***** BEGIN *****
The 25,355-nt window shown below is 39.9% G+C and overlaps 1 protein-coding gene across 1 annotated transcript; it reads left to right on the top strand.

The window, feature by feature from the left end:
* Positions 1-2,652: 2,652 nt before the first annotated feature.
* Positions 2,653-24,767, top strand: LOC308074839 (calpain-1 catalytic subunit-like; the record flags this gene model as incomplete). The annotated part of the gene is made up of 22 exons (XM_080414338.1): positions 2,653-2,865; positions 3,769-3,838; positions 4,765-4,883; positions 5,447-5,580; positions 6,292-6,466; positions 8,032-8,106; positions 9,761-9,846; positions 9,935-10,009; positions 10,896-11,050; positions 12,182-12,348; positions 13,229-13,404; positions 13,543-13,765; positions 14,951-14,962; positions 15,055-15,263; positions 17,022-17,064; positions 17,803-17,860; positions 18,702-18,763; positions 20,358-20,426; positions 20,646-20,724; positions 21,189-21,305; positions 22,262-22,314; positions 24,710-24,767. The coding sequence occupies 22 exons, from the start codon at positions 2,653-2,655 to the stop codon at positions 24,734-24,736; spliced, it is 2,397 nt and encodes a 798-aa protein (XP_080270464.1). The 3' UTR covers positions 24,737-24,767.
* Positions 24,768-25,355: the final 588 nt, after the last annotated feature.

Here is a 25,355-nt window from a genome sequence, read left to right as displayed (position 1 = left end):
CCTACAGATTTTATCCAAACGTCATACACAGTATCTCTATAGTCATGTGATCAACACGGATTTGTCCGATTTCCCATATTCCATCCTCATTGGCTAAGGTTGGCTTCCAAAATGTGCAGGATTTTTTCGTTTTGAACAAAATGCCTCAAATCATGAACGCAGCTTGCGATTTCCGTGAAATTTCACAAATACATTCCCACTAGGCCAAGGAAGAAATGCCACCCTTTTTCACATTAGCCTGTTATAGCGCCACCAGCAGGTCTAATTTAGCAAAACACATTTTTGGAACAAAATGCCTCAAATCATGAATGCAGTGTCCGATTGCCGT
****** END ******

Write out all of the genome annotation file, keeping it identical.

The 25,355-nt window shown below is 39.9% G+C and overlaps 1 protein-coding gene across 1 annotated transcript; it reads left to right on the top strand.

The window, feature by feature from the left end:
* Positions 1-2,652: 2,652 nt before the first annotated feature.
* Positions 2,653-24,767, top strand: LOC308074839 (calpain-1 catalytic subunit-like; the record flags this gene model as incomplete). The annotated part of the gene is made up of 22 exons (XM_080414338.1): positions 2,653-2,865; positions 3,769-3,838; positions 4,765-4,883; positions 5,447-5,580; positions 6,292-6,466; positions 8,032-8,106; positions 9,761-9,846; positions 9,935-10,009; positions 10,896-11,050; positions 12,182-12,348; positions 13,229-13,404; positions 13,543-13,765; positions 14,951-14,962; positions 15,055-15,263; positions 17,022-17,064; positions 17,803-17,860; positions 18,702-18,763; positions 20,358-20,426; positions 20,646-20,724; positions 21,189-21,305; positions 22,262-22,314; positions 24,710-24,767. The coding sequence occupies 22 exons, from the start codon at positions 2,653-2,655 to the stop codon at positions 24,734-24,736; spliced, it is 2,397 nt and encodes a 798-aa protein (XP_080270464.1). The 3' UTR covers positions 24,737-24,767.
* Positions 24,768-25,355: the final 588 nt, after the last annotated feature.

Here is a 25,355-nt window from a genome sequence, read left to right as displayed (position 1 = left end):
CCTACAGATTTTATCCAAACGTCATACACAGTATCTCTATAGTCATGTGATCAACACGGATTTGTCCGATTTCCCATATTCCATCCTCATTGGCTAAGGTTGGCTTCCAAAATGTGCAGGATTTTTTCGTTTTGAACAAAATGCCTCAAATCATGAACGCAGCTTGCGATTTCCGTGAAATTTCACAAATACATTCCCACTAGGCCAAGGAAGAAATGCCACCCTTTTTCACATTAGCCTGTTATAGCGCCACCAGCAGGTCTAATTTAGCAAAACACATTTTTGGAACAAAATGCCTCAAATCATGAATGCAGTGTCCGATTGCCGT